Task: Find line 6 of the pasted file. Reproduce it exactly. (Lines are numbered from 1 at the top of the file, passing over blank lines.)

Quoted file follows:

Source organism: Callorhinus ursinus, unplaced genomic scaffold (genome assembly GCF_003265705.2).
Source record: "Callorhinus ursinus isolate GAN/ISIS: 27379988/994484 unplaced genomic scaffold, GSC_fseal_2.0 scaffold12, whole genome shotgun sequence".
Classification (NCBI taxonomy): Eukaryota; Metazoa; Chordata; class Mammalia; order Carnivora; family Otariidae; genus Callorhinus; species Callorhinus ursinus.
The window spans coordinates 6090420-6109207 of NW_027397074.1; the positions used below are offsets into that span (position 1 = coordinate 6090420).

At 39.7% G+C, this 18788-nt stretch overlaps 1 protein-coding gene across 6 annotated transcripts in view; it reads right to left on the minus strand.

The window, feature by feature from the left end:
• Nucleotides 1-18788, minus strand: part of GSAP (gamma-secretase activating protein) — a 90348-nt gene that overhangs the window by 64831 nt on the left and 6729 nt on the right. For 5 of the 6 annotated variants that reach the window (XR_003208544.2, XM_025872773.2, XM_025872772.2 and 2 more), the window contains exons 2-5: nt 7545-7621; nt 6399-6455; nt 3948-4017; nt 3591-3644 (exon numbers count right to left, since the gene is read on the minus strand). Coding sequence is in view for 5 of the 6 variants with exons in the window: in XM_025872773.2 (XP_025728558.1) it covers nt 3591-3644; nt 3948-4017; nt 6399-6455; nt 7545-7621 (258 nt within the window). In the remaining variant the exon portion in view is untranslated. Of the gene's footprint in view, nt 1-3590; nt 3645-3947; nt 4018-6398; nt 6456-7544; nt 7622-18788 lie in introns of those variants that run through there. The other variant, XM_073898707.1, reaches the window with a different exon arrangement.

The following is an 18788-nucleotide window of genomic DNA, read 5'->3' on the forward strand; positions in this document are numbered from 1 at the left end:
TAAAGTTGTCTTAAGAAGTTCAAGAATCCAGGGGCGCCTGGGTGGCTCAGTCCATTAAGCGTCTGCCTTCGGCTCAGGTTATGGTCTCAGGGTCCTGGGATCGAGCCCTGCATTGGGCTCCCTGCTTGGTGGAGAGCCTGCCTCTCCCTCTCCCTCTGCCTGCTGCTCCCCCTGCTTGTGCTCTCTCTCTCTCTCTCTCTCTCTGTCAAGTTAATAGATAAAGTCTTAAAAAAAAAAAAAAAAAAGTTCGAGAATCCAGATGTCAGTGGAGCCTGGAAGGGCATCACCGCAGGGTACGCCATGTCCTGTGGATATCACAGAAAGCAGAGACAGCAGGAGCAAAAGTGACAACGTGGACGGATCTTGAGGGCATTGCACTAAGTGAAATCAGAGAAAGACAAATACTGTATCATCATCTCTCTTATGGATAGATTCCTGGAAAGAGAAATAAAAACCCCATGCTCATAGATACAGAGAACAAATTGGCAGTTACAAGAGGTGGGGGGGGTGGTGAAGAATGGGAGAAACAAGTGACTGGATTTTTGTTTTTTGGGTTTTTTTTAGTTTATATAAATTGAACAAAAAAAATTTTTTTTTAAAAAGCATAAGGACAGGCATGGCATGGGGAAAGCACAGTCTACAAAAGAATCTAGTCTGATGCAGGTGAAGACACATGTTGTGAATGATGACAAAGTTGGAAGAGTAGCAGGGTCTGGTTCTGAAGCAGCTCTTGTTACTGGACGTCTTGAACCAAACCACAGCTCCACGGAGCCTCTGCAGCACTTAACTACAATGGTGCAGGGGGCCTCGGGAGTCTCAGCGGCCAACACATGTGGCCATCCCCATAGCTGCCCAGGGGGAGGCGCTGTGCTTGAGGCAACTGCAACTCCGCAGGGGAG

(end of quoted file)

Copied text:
The window, feature by feature from the left end: